Most Republicans and even many Democrats would like to overhaul the system in the interest of fairness and efficiency, but that's in fact quite hard, because when you move one piece of the puzzle, another piece, or 15 or 16 other pieces, maybe 200, are affected and require rearranging. The appetite of the U. S. Congress, and of the lobbying industry, for this kind of activity cannot be considered strong. Some adjustments, yes -- we might try a few. But outright overhaul? I think we can believe that when we see it.
Thus the unfairnesses and outrages -- e.g., singling out and stonewalling conservative 501(c)4's when they apply for tax-exempt status -- will go on for a long, long time. Better, more logical and less wasteful modes of taxation, such as the flat-tax -- won't get considered, separately or in combination with other devices for the extraction of money from the customers.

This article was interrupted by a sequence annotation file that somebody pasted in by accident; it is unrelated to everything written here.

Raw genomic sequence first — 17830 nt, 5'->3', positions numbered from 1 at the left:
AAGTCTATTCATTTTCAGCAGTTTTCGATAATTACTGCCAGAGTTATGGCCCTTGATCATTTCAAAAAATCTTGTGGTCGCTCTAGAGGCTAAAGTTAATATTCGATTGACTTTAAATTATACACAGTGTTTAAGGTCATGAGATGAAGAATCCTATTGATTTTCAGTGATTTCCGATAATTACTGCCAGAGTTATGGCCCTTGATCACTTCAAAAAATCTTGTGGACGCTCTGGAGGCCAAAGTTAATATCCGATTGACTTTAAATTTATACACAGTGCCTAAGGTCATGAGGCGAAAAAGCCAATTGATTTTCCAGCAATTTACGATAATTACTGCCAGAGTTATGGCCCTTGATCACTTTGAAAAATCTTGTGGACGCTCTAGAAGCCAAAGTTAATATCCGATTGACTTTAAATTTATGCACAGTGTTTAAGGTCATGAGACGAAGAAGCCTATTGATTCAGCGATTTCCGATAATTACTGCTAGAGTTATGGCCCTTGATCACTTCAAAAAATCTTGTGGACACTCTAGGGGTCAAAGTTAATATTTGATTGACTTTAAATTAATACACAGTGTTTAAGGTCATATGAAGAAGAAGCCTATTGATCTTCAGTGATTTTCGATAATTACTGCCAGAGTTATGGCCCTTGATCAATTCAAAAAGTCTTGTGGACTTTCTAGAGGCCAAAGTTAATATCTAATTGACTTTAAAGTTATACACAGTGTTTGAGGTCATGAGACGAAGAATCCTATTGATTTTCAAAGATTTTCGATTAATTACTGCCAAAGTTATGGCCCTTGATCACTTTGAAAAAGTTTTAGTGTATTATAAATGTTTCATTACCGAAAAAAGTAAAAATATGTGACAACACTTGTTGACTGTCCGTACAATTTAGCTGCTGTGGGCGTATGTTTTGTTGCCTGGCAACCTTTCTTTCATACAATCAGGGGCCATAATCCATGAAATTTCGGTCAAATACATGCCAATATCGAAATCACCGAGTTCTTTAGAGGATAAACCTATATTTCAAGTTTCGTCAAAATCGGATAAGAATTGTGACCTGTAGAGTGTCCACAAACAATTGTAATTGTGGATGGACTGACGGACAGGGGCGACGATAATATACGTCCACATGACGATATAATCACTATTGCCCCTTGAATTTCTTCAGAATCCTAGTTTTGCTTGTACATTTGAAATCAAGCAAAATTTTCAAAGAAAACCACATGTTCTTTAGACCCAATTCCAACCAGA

Here we go again: the supposedly simple, putatively constructive measures of generations past - progressive income tax, Social Security, Medicare -- turned not to be so simple or constructive as imagined. That was because they had less to do with efficiency than with Social Uplift -- the movement, by government, of whole populations to plateaus of bliss that only politicians and bureaucrats could see as sustainable in original form.
It all looked good for a while, until the politicians and bureaucrats got carried away with their work: expanding, expending, complexifying just because they could and because there were rich political rewards in doing so.
Thoreau had it right. "That government is best which governs least."
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